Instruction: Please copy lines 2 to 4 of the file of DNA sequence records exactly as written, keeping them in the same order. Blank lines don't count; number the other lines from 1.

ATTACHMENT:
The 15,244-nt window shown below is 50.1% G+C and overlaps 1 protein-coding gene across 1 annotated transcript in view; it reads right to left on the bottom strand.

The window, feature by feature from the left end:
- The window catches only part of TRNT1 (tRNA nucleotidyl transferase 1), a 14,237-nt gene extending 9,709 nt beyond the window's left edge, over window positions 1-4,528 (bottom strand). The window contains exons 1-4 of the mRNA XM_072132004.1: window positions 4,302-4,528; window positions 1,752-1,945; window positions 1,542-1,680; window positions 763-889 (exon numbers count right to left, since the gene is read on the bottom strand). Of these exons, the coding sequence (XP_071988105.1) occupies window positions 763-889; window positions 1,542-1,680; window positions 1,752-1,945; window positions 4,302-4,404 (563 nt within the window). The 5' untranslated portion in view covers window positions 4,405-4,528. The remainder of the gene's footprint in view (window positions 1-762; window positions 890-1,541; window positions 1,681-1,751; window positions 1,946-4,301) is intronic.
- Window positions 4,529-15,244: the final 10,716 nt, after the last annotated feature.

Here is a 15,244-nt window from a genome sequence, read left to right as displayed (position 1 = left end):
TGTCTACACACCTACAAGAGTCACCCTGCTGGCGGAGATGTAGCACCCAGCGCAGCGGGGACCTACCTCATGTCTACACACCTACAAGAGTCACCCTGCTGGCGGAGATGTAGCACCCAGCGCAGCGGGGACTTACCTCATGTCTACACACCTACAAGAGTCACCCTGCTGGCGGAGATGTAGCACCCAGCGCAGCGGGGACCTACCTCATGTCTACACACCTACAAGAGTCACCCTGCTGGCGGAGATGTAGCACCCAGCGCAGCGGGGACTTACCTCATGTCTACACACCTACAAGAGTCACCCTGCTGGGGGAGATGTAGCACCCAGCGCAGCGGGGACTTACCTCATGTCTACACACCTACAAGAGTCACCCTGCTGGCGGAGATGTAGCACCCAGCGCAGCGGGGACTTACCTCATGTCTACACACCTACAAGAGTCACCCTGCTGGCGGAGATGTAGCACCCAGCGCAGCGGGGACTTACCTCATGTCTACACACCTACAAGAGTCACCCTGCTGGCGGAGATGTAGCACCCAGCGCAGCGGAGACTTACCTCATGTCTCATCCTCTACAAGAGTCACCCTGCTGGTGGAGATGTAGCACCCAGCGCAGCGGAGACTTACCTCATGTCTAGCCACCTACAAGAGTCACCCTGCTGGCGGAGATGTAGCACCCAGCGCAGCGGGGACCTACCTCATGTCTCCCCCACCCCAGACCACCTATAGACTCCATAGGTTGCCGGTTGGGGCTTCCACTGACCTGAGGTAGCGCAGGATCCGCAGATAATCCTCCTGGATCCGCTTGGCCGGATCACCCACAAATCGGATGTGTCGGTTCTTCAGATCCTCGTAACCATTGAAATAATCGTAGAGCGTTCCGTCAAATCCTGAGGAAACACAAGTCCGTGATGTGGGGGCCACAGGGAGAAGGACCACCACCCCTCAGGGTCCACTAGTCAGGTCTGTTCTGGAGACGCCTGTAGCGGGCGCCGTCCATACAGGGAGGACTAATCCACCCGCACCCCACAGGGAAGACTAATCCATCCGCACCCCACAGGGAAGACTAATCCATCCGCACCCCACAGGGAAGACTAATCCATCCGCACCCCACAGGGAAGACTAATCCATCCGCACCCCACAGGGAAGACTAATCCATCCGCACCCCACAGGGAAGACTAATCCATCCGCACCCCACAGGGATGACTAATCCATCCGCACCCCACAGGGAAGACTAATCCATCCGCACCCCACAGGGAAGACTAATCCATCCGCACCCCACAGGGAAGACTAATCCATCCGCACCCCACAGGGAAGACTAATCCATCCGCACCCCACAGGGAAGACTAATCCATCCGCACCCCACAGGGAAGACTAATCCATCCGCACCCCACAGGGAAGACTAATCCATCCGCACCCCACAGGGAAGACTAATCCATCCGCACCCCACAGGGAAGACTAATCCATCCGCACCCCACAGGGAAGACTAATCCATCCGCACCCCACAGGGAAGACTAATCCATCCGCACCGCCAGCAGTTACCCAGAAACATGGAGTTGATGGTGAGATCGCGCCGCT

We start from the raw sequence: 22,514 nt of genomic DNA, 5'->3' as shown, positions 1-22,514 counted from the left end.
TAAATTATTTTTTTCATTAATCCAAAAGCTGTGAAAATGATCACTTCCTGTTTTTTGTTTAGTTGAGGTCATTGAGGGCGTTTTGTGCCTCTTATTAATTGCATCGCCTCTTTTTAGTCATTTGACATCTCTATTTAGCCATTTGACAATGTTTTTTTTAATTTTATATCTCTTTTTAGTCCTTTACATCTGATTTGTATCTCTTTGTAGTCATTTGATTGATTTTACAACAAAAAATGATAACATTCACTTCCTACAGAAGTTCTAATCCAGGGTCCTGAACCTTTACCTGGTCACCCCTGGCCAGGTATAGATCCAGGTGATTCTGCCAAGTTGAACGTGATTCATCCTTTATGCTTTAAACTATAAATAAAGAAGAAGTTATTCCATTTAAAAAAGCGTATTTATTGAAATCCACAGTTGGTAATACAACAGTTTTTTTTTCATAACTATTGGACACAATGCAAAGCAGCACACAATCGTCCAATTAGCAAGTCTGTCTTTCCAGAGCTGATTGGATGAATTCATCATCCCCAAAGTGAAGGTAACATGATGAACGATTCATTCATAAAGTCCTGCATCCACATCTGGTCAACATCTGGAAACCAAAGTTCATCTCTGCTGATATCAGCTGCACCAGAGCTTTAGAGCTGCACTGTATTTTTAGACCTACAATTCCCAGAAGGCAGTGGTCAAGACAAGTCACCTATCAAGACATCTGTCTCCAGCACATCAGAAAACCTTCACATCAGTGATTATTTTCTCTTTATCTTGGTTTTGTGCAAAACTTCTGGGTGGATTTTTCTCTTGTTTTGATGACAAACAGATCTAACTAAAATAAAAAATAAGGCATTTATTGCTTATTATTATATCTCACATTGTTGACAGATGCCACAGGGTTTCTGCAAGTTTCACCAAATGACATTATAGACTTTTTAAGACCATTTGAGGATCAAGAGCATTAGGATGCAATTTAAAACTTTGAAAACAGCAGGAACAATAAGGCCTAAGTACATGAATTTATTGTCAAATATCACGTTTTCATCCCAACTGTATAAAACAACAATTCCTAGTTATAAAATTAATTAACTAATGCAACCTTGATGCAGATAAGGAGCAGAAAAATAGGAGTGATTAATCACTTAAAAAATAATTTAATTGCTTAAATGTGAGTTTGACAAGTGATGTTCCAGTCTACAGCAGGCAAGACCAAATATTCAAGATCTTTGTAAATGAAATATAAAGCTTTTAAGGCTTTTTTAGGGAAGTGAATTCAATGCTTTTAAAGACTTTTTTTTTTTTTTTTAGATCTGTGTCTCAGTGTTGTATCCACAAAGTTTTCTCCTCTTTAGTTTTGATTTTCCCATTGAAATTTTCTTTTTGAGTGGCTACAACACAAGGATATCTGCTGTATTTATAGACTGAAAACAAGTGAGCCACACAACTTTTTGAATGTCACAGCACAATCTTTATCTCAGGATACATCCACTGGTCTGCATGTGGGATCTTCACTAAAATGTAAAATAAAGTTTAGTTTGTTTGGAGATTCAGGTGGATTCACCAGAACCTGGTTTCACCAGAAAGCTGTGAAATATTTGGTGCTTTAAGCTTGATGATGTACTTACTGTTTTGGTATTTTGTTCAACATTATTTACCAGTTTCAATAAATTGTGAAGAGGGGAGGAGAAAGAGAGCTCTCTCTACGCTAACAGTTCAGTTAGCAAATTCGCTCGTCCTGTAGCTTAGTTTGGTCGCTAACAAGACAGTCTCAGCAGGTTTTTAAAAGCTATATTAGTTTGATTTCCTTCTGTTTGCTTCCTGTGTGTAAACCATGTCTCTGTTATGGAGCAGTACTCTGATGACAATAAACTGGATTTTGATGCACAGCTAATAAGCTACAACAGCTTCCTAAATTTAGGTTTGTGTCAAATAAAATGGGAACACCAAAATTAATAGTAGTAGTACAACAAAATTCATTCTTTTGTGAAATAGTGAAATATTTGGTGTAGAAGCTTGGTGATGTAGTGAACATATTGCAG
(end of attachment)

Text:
The window, feature by feature from the left end:
- The window catches only part of TRNT1 (tRNA nucleotidyl transferase 1), a 14,237-nt gene extending 9,709 nt beyond the window's left edge, over window positions 1-4,528 (bottom strand). The window contains exons 1-4 of the mRNA XM_072132004.1: window positions 4,302-4,528; window positions 1,752-1,945; window positions 1,542-1,680; window positions 763-889 (exon numbers count right to left, since the gene is read on the bottom strand). Of these exons, the coding sequence (XP_071988105.1) occupies window positions 763-889; window positions 1,542-1,680; window positions 1,752-1,945; window positions 4,302-4,404 (563 nt within the window). The 5' untranslated portion in view covers window positions 4,405-4,528. The remainder of the gene's footprint in view (window positions 1-762; window positions 890-1,541; window positions 1,681-1,751; window positions 1,946-4,301) is intronic.
- Window positions 4,529-15,244: the final 10,716 nt, after the last annotated feature.